The Federal government starts to talk about capping the salary of educators, demands that instructors may only teach using outcome based teaching studies, limits expenditures per student, demands that all colleges admit any student regardless of previous education, and forbids capital expenditures without government approval. The long term funding for education is based on George Mason successfully implementing these new regulations. Political support to increase funding for education through higher taxes is in uncertain.

Would George Mason ignore the new government mandates and do administrators just skip across the campus singing que sera sera in Bill world?

16 DanC April 1, 2010 at 10:39 am


Bill does the size, complexity and huge expenses involved have zero impact. Historic change happens every day, Bill says with a shrug.

17 liberty April 1, 2010 at 11:00 am

The survey response can be seen here: http://economicliberty.net/problem.jpg

18 Gabe April 1, 2010 at 12:21 pm


Your simplistic assumption that policies are just shifting to teh “left or the right” with each administration are a source of error. The government is growing with each administration, corruption and capture is growing as each new administration expands the scope of government. The question is, has the parasite grown so strong that it will now kill the host? As Carrol Quigley explained in his book on civilizations. When the institutions of a civilation age they evolve away from protecting the instrument of expansion into become focused on self-expansion…this instrument of expansion decays and then eventually the civilization declines. That is where we are.

The two parties are not that different, to come on here and assume that this is a left-right argument and start throwing stones at your perceived tribal enemy and the propaganda outlet of the puppets on the right is sadly childish.

19 Elrod April 1, 2010 at 1:03 pm

You’re living in a libertarian utopia. I’m living in the world of history dating back to Alexander Hamilton and the first great governmental intervention in the economy. Libertarians have argued that we’ve crossed the point of no return for ages. And yet, the economy adjusts and we move on.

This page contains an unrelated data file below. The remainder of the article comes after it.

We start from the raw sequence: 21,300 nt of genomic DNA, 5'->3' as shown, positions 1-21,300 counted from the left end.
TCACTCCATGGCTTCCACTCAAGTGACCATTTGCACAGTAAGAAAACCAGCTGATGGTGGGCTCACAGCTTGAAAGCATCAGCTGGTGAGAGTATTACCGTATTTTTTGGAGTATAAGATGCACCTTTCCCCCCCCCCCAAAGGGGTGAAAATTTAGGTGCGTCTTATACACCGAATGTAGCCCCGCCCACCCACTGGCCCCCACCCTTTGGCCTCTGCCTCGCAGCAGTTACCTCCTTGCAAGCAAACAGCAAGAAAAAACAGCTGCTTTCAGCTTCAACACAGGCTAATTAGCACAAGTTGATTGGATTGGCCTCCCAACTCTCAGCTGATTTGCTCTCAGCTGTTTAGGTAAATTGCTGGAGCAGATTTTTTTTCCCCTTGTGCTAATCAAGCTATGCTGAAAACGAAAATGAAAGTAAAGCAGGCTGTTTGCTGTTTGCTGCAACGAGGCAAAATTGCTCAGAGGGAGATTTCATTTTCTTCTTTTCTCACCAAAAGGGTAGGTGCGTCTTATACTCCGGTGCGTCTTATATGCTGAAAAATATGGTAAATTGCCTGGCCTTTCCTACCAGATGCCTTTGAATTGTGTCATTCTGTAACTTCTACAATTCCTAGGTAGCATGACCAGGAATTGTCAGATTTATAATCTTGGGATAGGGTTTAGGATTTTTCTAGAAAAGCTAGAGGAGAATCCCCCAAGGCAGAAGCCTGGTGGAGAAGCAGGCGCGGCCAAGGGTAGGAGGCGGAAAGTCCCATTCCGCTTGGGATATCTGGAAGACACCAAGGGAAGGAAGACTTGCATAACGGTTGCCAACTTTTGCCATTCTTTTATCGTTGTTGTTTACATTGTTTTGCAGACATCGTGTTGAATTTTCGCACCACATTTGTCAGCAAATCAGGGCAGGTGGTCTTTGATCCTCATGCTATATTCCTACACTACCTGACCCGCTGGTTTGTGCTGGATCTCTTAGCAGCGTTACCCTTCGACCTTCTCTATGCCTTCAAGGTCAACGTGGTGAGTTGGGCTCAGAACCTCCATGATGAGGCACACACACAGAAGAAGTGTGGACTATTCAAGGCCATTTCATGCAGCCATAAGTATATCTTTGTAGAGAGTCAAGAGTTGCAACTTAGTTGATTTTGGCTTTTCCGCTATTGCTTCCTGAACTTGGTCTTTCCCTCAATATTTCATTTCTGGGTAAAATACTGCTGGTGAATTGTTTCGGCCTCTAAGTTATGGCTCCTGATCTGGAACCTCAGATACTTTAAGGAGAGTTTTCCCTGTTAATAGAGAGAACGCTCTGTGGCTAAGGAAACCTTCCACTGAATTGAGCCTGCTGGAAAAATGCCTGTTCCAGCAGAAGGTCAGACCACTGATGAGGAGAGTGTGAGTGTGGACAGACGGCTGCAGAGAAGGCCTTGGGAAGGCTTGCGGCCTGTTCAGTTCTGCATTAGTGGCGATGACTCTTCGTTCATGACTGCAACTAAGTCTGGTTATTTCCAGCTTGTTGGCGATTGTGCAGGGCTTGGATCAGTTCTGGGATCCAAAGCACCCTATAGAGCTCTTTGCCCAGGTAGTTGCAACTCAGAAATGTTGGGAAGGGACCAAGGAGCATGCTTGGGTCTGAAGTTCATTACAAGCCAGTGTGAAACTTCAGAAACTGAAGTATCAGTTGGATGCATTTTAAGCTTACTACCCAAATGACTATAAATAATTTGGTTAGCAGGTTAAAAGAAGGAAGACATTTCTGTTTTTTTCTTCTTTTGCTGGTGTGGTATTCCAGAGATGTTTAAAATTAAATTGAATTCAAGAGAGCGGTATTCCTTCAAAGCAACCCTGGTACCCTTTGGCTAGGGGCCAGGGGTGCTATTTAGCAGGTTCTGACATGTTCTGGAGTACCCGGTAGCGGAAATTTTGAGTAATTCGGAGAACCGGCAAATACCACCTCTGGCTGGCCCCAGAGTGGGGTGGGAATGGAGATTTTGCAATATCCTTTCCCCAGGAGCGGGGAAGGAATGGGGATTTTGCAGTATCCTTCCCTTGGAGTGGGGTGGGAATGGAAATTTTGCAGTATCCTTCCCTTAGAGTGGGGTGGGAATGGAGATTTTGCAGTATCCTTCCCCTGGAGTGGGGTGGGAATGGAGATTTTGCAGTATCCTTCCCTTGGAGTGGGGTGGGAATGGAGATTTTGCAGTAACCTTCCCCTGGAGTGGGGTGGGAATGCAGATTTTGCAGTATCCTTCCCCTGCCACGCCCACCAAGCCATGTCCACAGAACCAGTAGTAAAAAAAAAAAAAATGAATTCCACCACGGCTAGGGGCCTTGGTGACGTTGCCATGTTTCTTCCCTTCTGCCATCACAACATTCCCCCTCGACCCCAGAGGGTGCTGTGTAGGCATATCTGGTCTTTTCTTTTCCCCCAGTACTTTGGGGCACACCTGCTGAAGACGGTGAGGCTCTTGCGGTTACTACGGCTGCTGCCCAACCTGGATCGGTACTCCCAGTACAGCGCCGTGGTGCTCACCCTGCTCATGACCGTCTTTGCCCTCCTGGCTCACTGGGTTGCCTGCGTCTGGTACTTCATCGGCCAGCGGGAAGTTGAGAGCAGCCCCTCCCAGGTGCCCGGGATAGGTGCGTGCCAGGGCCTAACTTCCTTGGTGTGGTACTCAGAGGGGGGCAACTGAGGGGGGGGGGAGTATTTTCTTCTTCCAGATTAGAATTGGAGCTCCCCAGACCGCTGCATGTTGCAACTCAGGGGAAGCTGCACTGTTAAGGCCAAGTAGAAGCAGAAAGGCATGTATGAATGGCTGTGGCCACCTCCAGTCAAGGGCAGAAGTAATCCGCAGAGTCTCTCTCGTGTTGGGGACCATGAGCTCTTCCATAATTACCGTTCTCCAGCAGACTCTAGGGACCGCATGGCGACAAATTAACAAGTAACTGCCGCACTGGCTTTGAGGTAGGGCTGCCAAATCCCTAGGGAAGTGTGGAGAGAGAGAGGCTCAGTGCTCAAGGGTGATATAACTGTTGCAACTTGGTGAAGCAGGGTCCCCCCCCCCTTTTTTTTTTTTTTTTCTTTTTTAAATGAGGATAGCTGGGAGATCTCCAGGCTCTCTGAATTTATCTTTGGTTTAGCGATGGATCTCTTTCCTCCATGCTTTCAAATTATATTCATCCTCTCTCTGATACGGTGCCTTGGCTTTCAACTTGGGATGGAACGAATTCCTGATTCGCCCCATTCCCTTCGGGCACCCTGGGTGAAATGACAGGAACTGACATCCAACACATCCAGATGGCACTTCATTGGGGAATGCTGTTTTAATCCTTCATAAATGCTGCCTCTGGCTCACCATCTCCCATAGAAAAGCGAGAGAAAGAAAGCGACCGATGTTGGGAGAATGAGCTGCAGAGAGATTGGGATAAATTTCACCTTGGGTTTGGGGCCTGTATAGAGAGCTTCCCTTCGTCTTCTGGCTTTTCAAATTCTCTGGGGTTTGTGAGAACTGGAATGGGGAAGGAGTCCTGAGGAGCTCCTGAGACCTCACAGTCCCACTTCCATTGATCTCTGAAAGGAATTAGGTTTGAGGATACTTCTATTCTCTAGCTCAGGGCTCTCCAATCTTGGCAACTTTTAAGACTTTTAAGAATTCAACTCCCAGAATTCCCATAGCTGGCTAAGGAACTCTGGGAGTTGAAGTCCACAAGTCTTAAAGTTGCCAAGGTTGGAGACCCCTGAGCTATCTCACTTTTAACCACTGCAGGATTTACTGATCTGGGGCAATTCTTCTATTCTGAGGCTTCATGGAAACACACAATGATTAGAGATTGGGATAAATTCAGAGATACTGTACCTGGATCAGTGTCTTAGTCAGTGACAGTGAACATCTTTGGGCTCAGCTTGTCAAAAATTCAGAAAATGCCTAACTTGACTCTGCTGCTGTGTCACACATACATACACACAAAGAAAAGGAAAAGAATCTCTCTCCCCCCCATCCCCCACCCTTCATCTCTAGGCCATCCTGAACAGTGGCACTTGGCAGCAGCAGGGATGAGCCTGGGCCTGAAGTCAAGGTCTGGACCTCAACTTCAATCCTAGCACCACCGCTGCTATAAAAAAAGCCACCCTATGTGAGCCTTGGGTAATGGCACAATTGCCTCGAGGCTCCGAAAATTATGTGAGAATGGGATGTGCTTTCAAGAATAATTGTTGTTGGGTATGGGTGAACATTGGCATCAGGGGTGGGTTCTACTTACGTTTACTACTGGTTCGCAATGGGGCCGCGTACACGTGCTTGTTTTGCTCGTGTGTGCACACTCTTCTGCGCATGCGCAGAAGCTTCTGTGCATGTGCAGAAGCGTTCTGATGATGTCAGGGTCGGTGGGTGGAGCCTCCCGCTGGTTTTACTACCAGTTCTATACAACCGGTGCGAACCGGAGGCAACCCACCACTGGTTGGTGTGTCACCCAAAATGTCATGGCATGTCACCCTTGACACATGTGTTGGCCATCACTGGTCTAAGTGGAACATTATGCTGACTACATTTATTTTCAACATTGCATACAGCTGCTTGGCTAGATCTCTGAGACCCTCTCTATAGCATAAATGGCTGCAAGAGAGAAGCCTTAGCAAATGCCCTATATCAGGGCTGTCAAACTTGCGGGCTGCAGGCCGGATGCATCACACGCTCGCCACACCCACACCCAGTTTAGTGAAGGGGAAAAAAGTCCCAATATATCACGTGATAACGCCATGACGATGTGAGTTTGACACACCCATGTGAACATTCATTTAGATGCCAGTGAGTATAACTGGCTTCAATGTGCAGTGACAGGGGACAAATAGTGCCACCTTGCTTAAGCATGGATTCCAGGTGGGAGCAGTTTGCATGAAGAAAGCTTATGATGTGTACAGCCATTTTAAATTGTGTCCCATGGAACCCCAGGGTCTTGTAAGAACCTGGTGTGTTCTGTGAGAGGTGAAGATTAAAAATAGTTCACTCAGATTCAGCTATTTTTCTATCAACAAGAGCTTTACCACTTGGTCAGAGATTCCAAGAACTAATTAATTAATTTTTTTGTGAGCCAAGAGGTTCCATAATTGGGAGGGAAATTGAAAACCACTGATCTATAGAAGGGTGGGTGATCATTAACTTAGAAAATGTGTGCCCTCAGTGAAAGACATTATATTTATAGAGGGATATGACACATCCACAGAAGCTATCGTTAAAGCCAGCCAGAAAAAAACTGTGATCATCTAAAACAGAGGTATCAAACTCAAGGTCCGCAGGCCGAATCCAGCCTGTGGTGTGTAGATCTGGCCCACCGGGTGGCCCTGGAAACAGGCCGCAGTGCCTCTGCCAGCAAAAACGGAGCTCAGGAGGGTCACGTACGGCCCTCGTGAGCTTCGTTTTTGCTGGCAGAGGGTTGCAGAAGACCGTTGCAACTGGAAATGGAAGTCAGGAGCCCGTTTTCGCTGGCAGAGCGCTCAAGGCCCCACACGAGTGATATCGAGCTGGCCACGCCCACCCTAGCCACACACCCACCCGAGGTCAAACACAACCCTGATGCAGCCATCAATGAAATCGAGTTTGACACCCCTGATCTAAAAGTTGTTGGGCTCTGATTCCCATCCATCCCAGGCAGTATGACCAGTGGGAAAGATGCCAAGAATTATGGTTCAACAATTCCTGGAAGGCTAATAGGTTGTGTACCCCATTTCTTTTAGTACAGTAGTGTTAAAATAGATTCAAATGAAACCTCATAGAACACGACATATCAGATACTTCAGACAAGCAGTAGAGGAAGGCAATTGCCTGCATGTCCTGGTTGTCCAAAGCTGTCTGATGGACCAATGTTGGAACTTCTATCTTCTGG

We don’t live in, and never have lived in, a purely laissez-faire capitalist system. And I would argue that such a system would collapse under its own weight.

Yes, the government can and should kill off some business. Methamphetamine manufacturing comes to mind.

20 DanC April 1, 2010 at 2:48 pm


Thank you for the clarification. So using the power of government to reward friends and punish enemies is a good and noble way for governments to act. You are glad that they started putting a bigger and bigger share of the economy under the control of the government. Why? Because government is your very special friend who protects you from – again what? Everything?

I guess I missed that part of the Constitutional debate.

I am curious though, in the ebb and flow of governments, which ones support meth labs?

Actually, thank you. I needed a good laugh today

21 Joshua April 1, 2010 at 3:01 pm

I’m no economist, but I think if I was an employer I would have some uncertainty. Health insurance is a significant portion of the cost of hiring an employee. If I have a lot of employees, that could significantly impact my bottom line if changes are made – see ATT 1 billion dollar writedown & that’s just for retirees!

Also, the administration is talking about significant changes to the cost of energy. If I was afraid my energy costs might double in the next year or two, that would make me hesitant to grow or make any changes that increase my energy usage.